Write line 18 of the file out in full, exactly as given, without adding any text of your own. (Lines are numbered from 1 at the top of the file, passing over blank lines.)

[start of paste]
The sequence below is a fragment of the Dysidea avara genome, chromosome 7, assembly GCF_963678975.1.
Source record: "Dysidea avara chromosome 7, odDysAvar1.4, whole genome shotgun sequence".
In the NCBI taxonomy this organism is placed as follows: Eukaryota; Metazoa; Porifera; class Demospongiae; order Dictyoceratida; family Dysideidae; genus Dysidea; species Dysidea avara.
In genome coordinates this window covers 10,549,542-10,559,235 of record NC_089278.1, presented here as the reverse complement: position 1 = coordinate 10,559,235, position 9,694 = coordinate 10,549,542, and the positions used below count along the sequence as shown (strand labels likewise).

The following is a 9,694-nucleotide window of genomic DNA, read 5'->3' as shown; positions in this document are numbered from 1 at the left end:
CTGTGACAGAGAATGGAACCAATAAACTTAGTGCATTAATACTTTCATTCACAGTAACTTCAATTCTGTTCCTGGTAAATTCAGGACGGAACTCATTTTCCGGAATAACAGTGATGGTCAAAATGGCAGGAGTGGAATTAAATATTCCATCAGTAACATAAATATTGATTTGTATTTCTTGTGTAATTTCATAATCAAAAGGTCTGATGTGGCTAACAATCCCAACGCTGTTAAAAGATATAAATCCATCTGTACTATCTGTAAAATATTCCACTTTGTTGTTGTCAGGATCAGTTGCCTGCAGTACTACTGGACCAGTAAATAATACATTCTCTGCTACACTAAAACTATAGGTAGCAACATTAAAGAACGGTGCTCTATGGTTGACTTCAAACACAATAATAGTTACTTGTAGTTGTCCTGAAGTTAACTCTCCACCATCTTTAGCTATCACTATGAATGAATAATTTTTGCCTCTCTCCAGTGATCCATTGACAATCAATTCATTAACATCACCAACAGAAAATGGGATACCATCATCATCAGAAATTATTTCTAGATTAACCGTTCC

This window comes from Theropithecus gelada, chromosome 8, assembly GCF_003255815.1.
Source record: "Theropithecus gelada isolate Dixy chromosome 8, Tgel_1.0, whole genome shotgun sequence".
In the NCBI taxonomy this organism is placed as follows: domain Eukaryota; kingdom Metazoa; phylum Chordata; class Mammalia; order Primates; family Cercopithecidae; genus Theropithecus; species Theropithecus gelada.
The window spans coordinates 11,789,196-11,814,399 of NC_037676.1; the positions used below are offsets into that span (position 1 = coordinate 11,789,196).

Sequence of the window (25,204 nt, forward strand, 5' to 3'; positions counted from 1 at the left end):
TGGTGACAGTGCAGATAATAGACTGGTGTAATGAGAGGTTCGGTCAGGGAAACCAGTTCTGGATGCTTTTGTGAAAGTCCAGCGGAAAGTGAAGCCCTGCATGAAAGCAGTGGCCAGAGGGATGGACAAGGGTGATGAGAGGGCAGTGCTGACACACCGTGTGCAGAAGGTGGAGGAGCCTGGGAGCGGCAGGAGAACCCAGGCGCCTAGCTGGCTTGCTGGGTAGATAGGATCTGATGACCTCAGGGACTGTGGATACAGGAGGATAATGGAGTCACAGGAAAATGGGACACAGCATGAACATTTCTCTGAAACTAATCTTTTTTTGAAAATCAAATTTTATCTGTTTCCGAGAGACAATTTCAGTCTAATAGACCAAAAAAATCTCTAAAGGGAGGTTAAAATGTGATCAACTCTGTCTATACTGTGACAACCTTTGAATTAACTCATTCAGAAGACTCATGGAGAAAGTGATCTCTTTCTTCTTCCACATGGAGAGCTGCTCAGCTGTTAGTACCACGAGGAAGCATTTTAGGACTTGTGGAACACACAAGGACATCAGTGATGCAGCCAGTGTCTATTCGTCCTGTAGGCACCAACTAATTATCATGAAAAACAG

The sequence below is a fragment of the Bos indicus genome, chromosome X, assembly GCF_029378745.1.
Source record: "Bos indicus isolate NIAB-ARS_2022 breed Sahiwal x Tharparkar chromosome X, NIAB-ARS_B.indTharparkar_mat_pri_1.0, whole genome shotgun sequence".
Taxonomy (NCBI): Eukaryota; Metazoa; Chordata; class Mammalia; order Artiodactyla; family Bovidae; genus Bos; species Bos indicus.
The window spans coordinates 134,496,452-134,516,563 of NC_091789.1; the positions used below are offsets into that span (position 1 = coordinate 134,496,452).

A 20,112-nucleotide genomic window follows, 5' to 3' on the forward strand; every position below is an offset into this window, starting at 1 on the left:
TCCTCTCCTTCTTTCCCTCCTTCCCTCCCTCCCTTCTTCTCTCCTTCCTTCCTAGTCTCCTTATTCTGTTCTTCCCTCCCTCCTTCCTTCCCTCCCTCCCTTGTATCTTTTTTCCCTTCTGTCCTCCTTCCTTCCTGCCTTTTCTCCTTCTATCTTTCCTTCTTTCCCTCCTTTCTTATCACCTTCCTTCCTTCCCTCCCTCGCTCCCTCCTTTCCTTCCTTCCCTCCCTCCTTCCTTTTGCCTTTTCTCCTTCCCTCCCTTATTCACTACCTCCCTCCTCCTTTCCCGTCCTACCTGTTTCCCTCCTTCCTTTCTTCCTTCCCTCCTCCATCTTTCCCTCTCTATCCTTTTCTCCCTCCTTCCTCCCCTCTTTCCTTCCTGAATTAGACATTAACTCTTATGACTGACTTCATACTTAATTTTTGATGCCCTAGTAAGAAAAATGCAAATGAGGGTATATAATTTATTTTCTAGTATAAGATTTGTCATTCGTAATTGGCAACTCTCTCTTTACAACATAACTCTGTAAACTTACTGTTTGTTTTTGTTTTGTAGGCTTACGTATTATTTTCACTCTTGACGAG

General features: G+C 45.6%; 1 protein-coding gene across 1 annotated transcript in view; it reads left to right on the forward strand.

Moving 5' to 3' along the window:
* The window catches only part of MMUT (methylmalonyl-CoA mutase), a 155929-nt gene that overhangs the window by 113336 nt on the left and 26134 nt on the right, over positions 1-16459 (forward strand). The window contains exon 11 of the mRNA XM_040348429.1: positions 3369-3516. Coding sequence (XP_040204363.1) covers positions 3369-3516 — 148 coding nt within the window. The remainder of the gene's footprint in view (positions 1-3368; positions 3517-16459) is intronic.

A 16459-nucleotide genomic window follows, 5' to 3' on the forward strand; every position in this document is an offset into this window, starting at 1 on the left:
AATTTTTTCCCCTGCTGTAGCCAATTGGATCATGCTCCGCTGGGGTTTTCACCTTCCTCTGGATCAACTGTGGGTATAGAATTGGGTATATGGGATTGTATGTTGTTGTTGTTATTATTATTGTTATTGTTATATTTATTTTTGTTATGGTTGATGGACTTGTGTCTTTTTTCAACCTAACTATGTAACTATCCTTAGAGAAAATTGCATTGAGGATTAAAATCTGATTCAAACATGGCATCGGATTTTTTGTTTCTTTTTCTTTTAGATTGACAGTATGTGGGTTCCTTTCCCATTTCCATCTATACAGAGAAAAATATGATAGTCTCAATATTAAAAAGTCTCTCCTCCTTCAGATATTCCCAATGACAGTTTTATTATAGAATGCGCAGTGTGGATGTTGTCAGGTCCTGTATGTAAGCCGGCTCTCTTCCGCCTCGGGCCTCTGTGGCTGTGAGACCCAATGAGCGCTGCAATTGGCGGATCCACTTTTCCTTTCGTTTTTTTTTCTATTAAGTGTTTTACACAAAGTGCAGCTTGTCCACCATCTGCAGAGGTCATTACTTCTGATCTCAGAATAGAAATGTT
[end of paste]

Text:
TCCTCTCCTTCTTTCCCTCCTTCCCTCCCTCCCTTCTTCTCTCCTTCCTTCCTAGTCTCCTTATTCTGTTCTTCCCTCCCTCCTTCCTTCCCTCCCTCCCTTGTATCTTTTTTCCCTTCTGTCCTCCTTCCTTCCTGCCTTTTCTCCTTCTATCTTTCCTTCTTTCCCTCCTTTCTTATCACCTTCCTTCCTTCCCTCCCTCGCTCCCTCCTTTCCTTCCTTCCCTCCCTCCTTCCTTTTGCCTTTTCTCCTTCCCTCCCTTATTCACTACCTCCCTCCTCCTTTCCCGTCCTACCTGTTTCCCTCCTTCCTTTCTTCCTTCCCTCCTCCATCTTTCCCTCTCTATCCTTTTCTCCCTCCTTCCTCCCCTCTTTCCTTCCTGAATTAGACATTAACTCTTATGACTGACTTCATACTTAATTTTTGATGCCCTAGTAAGAAAAATGCAAATGAGGGTATATAATTTATTTTCTAGTATAAGATTTGTCATTCGTAATTGGCAACTCTCTCTTTACAACATAACTCTGTAAACTTACTGTTTGTTTTTGTTTTGTAGGCTTACGTATTATTTTCACTCTTGACGAG